"I wish I'd had my weapon, because I felt totally defenceless," one of the young airmen, John Burroughs, subsequently remarked.
Two nights later the UFO returned. The Deputy Base Commander, Lieutenant Colonel Charles Halt, was informed and went out into the forest to investigate. He too saw the UFO, which at one point fired beams of light down at his party and at the Woodbridge facility.
"Here I am, a senior official who routinely denies this sort of thing and diligently works to debunk them, and I'm involved in the middle of something I can't explain", he subsequently commented.
The MOD's investigation included an inconclusive search for radar evidence that might have corroborated what was seen. Of far more interest, however, was an assessment of radiation readings that had been taken from the landing site with a Geiger counter.
The readings had peaked in three holes in the ground which formed the shape of an equilateral triangle, as if the UFO had landed on a tripod of some sort.
The Defence Intelligence Staff stated that the readings seemed "significantly higher than the average background". Their report suggested that the radiation level was around seven times what would have been expected for the area concerned.
There are various sceptical theories for what was seen, the most prevalent one being that the various witnesses were somehow misled by the beam from Orfordness lighthouse, shining through the trees.
"If the USAF really are capable of hallucinations induced by a lighthouse which must surely be familiar to them, then I shudder for that powerful finger which lies upon so many triggers," remarked Ralph Noyes, a former MOD Under Secretary who took a close interest in the case after his retirement.
Charles Halt's reaction to the theory was blunter. "Lighthouses don't fly," he said. Ralph Noyes was not the only senior figure to take an interest in the case. Former Chief of the Defence Staff Lord Hill-Norton corresponded with the Department extensively about the incident, and tabled a number of Parliamentary Questions in the House of Lords.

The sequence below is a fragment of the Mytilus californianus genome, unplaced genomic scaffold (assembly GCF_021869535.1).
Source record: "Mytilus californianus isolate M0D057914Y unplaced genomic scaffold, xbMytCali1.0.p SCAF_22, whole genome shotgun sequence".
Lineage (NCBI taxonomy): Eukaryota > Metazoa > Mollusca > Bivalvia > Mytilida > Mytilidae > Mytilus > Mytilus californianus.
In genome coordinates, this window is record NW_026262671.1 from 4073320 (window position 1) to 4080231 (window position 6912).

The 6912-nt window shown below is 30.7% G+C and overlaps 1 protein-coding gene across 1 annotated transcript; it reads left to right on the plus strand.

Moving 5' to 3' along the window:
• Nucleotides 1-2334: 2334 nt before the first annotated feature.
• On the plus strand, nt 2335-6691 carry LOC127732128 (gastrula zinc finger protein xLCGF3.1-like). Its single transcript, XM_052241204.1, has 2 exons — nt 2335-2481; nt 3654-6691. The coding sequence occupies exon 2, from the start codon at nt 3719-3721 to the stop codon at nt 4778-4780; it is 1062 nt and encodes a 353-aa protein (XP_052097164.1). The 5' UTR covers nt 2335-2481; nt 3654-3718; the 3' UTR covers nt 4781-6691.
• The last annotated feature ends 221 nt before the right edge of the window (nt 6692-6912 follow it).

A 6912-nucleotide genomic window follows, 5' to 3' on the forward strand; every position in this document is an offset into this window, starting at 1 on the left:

Many UFO researchers believe that information about UFOs is being covered up. They see a vast conspiracy to keep the truth from the public. Nothing could be further from the truth. Requests concerning UFOs are among the most frequently submitted under the Freedom of Information Act and the MOD has made great efforts to be as helpful as possible.
Information has been made available under the Publication Scheme, in the FOI ‘Reading Room' and at the National Archives in Kew. The entire file of the Rendlesham Forest incident has been scanned in and is available on the MOD's website.
The official position is that these events were of no defence significance, but the Rendlesham Forest UFO incident remains unexplained to this date. I hope that we have some answers before the 50th anniversary of one of the most extraordinary incidents ever investigated by the MOD.
source and references:
Focus - Ministry of Defence Magazine
March 2006 Issue
March 2006 Issue
Archived UFO Articles and News Items
UFO Casebook Home Page